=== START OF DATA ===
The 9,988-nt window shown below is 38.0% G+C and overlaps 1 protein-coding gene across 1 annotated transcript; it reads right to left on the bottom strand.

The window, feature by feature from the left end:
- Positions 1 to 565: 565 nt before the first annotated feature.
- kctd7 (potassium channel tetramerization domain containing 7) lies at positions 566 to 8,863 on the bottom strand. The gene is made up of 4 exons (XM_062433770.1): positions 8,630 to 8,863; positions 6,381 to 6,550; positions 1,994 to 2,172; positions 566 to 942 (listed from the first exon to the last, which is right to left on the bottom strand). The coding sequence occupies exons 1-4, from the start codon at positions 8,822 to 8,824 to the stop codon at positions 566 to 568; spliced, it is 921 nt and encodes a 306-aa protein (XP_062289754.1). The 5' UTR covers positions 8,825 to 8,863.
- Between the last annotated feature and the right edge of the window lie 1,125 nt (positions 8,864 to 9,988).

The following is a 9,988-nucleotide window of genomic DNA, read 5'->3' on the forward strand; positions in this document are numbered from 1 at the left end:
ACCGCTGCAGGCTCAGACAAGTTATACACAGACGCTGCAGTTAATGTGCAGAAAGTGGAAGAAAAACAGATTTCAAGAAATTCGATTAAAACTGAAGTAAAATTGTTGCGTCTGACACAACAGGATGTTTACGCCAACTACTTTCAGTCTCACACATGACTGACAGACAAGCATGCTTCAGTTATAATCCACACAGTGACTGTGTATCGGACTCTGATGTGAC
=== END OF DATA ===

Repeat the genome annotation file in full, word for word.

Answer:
The 9,988-nt window shown below is 38.0% G+C and overlaps 1 protein-coding gene across 1 annotated transcript; it reads right to left on the bottom strand.

The window, feature by feature from the left end:
- Positions 1 to 565: 565 nt before the first annotated feature.
- kctd7 (potassium channel tetramerization domain containing 7) lies at positions 566 to 8,863 on the bottom strand. The gene is made up of 4 exons (XM_062433770.1): positions 8,630 to 8,863; positions 6,381 to 6,550; positions 1,994 to 2,172; positions 566 to 942 (listed from the first exon to the last, which is right to left on the bottom strand). The coding sequence occupies exons 1-4, from the start codon at positions 8,822 to 8,824 to the stop codon at positions 566 to 568; spliced, it is 921 nt and encodes a 306-aa protein (XP_062289754.1). The 5' UTR covers positions 8,825 to 8,863.
- Between the last annotated feature and the right edge of the window lie 1,125 nt (positions 8,864 to 9,988).

The following is a 9,988-nucleotide window of genomic DNA, read 5'->3' on the forward strand; positions in this document are numbered from 1 at the left end:
ACCGCTGCAGGCTCAGACAAGTTATACACAGACGCTGCAGTTAATGTGCAGAAAGTGGAAGAAAAACAGATTTCAAGAAATTCGATTAAAACTGAAGTAAAATTGTTGCGTCTGACACAACAGGATGTTTACGCCAACTACTTTCAGTCTCACACATGACTGACAGACAAGCATGCTTCAGTTATAATCCACACAGTGACTGTGTATCGGACTCTGATGTGAC